Panetta complains Navy SEAL book not vetted by Pentagon

WASHINGTON Mon Sep 10, 2012 9:43pm EDT

U.S. Defense Secretary Leon Panetta speaks to reporters after visiting the Flight 93 National Memorial ahead of the 11th anniversary of the 9/11 attacks in Shanksville, Pennsylvania September 10, 2012. REUTERS/Mandel Ngan/Pool

U.S. Defense Secretary Leon Panetta speaks to reporters after visiting the Flight 93 National Memorial ahead of the 11th anniversary of the 9/11 attacks in Shanksville, Pennsylvania September 10, 2012.

Credit: Reuters/Mandel Ngan/Pool

WASHINGTON (Reuters) - Defense Secretary Leon Panetta criticized a former Navy SEAL for writing a book about the raid that killed Osama bin Laden, complaining the author never bothered to run it by the Pentagon before going to print.

"The fact that he did it without running it by the Pentagon so that we could take a look at it. I mean, deliberately, just basically said, 'We're not, you know, we're not gonna do this.' That's a concern," Panetta told "CBS This Morning," in an excerpt of an interview that will air on Tuesday.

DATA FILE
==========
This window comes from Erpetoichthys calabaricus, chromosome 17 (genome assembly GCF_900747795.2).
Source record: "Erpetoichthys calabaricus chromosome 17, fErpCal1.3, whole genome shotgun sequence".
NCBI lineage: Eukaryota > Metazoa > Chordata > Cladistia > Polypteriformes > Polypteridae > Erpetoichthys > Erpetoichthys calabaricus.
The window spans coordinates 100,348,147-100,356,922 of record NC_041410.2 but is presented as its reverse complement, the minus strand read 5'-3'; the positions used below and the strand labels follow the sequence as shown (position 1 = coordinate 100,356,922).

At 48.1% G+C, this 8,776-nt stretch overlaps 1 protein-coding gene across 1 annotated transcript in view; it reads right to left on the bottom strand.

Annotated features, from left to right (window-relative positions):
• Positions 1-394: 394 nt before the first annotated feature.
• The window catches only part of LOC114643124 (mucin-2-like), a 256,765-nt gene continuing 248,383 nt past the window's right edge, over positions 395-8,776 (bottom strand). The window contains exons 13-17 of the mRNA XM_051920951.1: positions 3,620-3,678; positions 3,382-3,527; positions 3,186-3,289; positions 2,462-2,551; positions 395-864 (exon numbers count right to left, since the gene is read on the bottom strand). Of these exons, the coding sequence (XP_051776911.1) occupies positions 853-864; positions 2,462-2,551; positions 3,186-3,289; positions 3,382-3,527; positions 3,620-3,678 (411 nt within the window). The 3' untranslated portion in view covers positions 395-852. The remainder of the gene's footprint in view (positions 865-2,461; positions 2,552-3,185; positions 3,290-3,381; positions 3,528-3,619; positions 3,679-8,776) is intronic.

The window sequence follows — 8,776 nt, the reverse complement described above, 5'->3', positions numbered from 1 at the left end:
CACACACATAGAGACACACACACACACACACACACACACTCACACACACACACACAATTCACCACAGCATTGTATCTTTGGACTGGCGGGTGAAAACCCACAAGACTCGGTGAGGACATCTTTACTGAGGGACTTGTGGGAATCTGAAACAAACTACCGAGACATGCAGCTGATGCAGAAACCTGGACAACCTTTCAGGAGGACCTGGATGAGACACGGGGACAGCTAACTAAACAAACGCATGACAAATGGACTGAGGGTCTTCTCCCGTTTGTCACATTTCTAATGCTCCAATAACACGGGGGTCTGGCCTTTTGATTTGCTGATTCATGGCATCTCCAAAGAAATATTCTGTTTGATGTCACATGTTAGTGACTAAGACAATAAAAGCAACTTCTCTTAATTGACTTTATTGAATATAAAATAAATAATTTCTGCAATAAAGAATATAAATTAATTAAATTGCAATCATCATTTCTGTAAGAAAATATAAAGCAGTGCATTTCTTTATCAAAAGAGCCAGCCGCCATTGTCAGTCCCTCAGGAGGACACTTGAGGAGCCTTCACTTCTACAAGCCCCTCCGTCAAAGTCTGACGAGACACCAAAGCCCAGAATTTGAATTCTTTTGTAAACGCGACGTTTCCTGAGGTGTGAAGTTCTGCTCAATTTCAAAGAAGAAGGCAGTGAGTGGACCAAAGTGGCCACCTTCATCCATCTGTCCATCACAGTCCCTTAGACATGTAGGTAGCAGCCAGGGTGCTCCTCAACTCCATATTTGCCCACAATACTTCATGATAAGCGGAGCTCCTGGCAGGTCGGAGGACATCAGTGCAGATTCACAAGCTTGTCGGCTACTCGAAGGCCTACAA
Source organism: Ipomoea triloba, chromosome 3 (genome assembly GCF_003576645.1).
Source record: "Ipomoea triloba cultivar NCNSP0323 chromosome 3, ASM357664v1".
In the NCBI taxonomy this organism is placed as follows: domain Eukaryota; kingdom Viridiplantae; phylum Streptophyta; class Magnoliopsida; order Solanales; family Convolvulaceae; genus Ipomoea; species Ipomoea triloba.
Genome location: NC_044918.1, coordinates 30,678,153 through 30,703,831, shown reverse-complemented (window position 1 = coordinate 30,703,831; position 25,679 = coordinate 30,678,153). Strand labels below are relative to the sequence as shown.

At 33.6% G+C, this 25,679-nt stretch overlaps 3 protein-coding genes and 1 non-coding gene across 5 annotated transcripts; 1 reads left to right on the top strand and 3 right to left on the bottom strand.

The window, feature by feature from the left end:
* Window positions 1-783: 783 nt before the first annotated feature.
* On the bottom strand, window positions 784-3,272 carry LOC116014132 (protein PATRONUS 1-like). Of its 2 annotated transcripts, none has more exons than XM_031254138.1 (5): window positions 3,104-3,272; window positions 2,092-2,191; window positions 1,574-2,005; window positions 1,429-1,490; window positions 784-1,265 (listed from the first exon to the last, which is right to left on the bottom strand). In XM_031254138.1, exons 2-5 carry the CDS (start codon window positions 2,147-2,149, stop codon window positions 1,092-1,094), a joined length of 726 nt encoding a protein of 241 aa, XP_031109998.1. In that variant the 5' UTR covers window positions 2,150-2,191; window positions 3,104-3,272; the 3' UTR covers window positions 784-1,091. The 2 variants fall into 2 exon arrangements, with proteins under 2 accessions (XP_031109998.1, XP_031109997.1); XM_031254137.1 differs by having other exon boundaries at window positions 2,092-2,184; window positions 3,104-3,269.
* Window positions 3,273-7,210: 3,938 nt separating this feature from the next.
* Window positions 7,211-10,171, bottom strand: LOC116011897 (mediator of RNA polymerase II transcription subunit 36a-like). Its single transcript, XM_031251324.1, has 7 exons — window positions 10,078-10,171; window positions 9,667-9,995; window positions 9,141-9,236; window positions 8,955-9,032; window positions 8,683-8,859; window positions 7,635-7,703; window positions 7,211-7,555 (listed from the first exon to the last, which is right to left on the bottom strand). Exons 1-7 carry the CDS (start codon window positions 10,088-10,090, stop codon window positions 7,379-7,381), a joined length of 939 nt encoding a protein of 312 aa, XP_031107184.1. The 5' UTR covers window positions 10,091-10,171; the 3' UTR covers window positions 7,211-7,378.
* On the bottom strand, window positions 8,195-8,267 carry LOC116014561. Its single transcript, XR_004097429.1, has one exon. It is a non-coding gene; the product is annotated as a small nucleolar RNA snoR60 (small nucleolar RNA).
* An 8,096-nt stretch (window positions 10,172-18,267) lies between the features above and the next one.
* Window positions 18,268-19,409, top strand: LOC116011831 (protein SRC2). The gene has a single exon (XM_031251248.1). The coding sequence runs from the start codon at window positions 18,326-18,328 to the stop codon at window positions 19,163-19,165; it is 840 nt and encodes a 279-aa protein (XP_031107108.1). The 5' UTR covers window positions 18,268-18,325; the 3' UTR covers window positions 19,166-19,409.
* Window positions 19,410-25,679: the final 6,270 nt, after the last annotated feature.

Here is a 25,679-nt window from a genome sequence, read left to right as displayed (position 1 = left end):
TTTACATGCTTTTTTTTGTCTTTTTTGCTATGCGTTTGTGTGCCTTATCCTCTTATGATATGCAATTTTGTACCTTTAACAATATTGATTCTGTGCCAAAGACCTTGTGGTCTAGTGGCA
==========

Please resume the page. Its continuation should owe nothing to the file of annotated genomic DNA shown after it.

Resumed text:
"I cannot, as secretary, send a signal to SEALs who conduct those operations, 'Oh, you can conduct these operations and then go out and write a book about it. And or sell your story to the New York Times," Panetta said in the excerpt released on Monday.

"How the hell can we run sensitive operations here that go after enemies if people are allowed to do that?"

The book, "No Easy Day," documents the story of U.S. Navy SEAL Team Six, which last year stormed bin Laden's home in Pakistan and killed the al Qaeda leader.

The author, Matt Bissonnette, who wrote under the pseudonym "Mark Owen," has denied that the book contained any information that could adversely affect national security.

The Defense Department has said the book contains classified information and that it is weighing its legal options.

In the interview, Panetta raised concerns the book contained "sensitive" details.

When pressed by the interviewer about using the word "sensitive" rather than "classified," Panetta said, "There's always fine lines here."

"We are currently reviewing that book to determine exactly, you know, what is classified, and what isn't, and where those lines are," he added.

(Reporting by Sarah Lynch; Editing by Peter Cooney)